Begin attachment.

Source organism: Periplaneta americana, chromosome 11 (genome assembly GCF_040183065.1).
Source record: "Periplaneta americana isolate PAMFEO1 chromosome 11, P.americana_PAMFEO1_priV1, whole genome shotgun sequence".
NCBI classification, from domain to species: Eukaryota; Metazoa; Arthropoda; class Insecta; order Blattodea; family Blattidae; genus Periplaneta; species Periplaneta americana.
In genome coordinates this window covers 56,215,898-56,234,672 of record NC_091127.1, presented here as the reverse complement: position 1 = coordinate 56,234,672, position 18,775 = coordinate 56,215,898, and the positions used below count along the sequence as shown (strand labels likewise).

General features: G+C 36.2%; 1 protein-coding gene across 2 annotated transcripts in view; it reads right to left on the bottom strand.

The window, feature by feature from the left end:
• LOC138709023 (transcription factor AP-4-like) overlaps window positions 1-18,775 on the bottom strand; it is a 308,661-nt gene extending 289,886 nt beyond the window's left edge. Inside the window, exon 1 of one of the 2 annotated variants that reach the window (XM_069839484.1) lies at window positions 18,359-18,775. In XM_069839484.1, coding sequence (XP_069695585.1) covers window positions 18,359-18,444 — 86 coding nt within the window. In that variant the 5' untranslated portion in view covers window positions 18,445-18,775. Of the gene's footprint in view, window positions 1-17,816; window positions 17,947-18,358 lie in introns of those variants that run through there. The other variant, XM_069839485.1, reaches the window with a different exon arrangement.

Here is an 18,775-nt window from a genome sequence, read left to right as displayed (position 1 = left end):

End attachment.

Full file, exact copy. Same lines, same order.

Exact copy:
Source organism: Periplaneta americana, chromosome 11 (genome assembly GCF_040183065.1).
Source record: "Periplaneta americana isolate PAMFEO1 chromosome 11, P.americana_PAMFEO1_priV1, whole genome shotgun sequence".
NCBI classification, from domain to species: Eukaryota; Metazoa; Arthropoda; class Insecta; order Blattodea; family Blattidae; genus Periplaneta; species Periplaneta americana.
In genome coordinates this window covers 56,215,898-56,234,672 of record NC_091127.1, presented here as the reverse complement: position 1 = coordinate 56,234,672, position 18,775 = coordinate 56,215,898, and the positions used below count along the sequence as shown (strand labels likewise).

General features: G+C 36.2%; 1 protein-coding gene across 2 annotated transcripts in view; it reads right to left on the bottom strand.

The window, feature by feature from the left end:
• LOC138709023 (transcription factor AP-4-like) overlaps window positions 1-18,775 on the bottom strand; it is a 308,661-nt gene extending 289,886 nt beyond the window's left edge. Inside the window, exon 1 of one of the 2 annotated variants that reach the window (XM_069839484.1) lies at window positions 18,359-18,775. In XM_069839484.1, coding sequence (XP_069695585.1) covers window positions 18,359-18,444 — 86 coding nt within the window. In that variant the 5' untranslated portion in view covers window positions 18,445-18,775. Of the gene's footprint in view, window positions 1-17,816; window positions 17,947-18,358 lie in introns of those variants that run through there. The other variant, XM_069839485.1, reaches the window with a different exon arrangement.

Here is an 18,775-nt window from a genome sequence, read left to right as displayed (position 1 = left end):